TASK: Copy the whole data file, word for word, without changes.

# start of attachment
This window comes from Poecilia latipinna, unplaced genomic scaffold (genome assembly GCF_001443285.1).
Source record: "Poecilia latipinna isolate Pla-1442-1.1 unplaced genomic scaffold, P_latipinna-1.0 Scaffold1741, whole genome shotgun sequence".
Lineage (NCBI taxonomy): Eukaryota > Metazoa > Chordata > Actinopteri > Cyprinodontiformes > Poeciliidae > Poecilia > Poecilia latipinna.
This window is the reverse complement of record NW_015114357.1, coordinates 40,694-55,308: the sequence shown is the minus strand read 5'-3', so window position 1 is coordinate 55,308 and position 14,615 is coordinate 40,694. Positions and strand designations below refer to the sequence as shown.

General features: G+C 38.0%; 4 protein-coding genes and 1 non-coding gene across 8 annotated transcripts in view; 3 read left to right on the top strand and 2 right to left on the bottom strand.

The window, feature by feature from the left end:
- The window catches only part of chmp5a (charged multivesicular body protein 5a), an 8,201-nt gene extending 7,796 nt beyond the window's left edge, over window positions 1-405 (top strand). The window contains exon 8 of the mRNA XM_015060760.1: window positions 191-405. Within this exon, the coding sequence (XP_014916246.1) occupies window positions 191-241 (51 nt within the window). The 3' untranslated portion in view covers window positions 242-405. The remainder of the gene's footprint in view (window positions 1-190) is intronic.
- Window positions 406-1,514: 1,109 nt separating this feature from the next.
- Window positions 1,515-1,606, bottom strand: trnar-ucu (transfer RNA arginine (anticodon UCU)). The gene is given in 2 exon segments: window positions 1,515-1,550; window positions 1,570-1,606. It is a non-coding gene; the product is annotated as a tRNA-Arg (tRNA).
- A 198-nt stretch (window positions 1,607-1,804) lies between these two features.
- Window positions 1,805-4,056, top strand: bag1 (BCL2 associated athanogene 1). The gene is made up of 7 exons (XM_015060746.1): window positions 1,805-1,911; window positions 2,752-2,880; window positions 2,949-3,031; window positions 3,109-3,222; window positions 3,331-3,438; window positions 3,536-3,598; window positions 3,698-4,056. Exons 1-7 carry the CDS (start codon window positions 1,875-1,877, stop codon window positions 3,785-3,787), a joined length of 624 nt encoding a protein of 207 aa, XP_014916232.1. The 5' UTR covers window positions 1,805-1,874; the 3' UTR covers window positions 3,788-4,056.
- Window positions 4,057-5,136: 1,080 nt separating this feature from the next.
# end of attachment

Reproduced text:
This window comes from Poecilia latipinna, unplaced genomic scaffold (genome assembly GCF_001443285.1).
Source record: "Poecilia latipinna isolate Pla-1442-1.1 unplaced genomic scaffold, P_latipinna-1.0 Scaffold1741, whole genome shotgun sequence".
Lineage (NCBI taxonomy): Eukaryota > Metazoa > Chordata > Actinopteri > Cyprinodontiformes > Poeciliidae > Poecilia > Poecilia latipinna.
This window is the reverse complement of record NW_015114357.1, coordinates 40,694-55,308: the sequence shown is the minus strand read 5'-3', so window position 1 is coordinate 55,308 and position 14,615 is coordinate 40,694. Positions and strand designations below refer to the sequence as shown.

General features: G+C 38.0%; 4 protein-coding genes and 1 non-coding gene across 8 annotated transcripts in view; 3 read left to right on the top strand and 2 right to left on the bottom strand.

The window, feature by feature from the left end:
- The window catches only part of chmp5a (charged multivesicular body protein 5a), an 8,201-nt gene extending 7,796 nt beyond the window's left edge, over window positions 1-405 (top strand). The window contains exon 8 of the mRNA XM_015060760.1: window positions 191-405. Within this exon, the coding sequence (XP_014916246.1) occupies window positions 191-241 (51 nt within the window). The 3' untranslated portion in view covers window positions 242-405. The remainder of the gene's footprint in view (window positions 1-190) is intronic.
- Window positions 406-1,514: 1,109 nt separating this feature from the next.
- Window positions 1,515-1,606, bottom strand: trnar-ucu (transfer RNA arginine (anticodon UCU)). The gene is given in 2 exon segments: window positions 1,515-1,550; window positions 1,570-1,606. It is a non-coding gene; the product is annotated as a tRNA-Arg (tRNA).
- A 198-nt stretch (window positions 1,607-1,804) lies between these two features.
- Window positions 1,805-4,056, top strand: bag1 (BCL2 associated athanogene 1). The gene is made up of 7 exons (XM_015060746.1): window positions 1,805-1,911; window positions 2,752-2,880; window positions 2,949-3,031; window positions 3,109-3,222; window positions 3,331-3,438; window positions 3,536-3,598; window positions 3,698-4,056. Exons 1-7 carry the CDS (start codon window positions 1,875-1,877, stop codon window positions 3,785-3,787), a joined length of 624 nt encoding a protein of 207 aa, XP_014916232.1. The 5' UTR covers window positions 1,805-1,874; the 3' UTR covers window positions 3,788-4,056.
- Window positions 4,057-5,136: 1,080 nt separating this feature from the next.